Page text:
Edwards emerged near the rear of the hotel with two men. When a reporter approached him, Edwards said, "Can't do it now, I'm sorry" and quickly walked past.
Asked about the reported late night episode at the Beverly Hilton, Edwards said "sorry" and got into a waiting car with the other men. Asked twice more to address the Enquirer story, Edwards was silent until the car doors closed.
The Enquirer first alleged last October that Edwards had had a sexual relationship with a woman who'd been hired to create a documentary about him. A December story in the Enquirer claimed that she was pregnant and living in a gated community in Chapel Hill, N.C. not far from Young and his family.
That story said:
"In a statement issued to The Enquirer through her attorney, Rielle said: 'The fact that I am expecting a child is my personal and private business. This has no relationship to nor does it involve John Edwards in any way. Andrew Young is the father of my unborn child.' "
Young, who lived in Chapel Hill at the time with his wife and children, was a fund-raiser for Edwards' campaign. According to Federal Election Commission records, he was earning about $3,200 every two weeks before he left the Edwards campaign last fall. In 2004, Edwards included Young and his wife in a list of people whose contributions he acknowledged in his book "Four Trials."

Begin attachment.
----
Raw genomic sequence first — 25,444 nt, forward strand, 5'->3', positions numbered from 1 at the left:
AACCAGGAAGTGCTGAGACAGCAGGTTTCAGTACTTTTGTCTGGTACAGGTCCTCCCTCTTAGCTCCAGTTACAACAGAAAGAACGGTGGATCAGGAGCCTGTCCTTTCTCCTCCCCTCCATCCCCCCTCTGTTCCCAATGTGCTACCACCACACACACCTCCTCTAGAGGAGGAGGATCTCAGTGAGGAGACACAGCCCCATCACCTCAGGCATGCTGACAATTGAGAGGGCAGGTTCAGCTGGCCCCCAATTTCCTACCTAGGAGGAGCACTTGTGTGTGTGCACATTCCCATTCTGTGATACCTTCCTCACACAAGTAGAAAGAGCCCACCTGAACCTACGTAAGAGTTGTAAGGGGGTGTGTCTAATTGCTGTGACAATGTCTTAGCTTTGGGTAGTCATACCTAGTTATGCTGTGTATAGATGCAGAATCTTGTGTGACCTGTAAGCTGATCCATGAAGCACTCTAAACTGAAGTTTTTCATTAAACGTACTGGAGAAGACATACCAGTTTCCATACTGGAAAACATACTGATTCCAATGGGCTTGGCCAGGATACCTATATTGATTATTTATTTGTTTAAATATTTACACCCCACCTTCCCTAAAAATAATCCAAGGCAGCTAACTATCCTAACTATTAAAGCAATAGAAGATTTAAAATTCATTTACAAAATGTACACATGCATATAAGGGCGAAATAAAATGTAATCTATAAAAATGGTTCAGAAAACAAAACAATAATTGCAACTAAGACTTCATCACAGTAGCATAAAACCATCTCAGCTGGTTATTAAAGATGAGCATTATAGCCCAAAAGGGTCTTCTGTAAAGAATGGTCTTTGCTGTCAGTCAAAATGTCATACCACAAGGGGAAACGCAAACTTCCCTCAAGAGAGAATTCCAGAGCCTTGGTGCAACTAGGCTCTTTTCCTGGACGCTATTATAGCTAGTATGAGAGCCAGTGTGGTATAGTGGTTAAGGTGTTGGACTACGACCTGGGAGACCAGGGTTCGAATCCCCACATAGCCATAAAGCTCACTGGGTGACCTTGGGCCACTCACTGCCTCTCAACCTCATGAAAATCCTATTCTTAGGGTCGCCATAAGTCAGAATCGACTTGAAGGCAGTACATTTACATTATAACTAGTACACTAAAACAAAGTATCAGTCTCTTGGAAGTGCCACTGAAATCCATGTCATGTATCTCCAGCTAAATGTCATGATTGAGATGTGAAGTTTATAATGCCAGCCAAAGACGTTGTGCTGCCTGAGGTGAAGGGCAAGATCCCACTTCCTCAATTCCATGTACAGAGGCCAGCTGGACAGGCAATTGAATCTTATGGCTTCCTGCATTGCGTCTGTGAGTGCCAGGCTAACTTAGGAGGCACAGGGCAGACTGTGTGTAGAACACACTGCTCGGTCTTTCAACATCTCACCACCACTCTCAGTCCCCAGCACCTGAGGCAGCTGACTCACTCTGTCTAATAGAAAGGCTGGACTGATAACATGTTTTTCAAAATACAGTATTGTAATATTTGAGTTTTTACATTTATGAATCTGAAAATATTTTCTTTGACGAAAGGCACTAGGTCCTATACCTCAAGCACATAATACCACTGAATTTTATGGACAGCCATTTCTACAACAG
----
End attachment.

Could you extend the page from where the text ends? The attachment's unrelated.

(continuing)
A December statement attributed to Young's Washington attorney, Pamela J. Marple, said, "As confirmed by Ms. Hunter, Andrew Young is the father of her unborn child. Senator Edwards knew nothing about the relationship between these former co-workers, which began when they worked together in 2006. As a private citizen who no longer works for the campaign, Mr. Young asks that the media respect his privacy while he works to make amends with his family."
Marple didn't return phone calls seeking comment Thursday, and Young couldn't be located for comment.
Edwards, who met his wife Elizabeth in law school, denied the story in October.
"It's completely untrue, ridiculous," he said. "I've been in love with the same woman for 30-plus years and, as anybody who's been around us knows, she's an extraordinary human being, warm, loving, beautiful, sexy and as good a person as I have ever known. So the story's just false."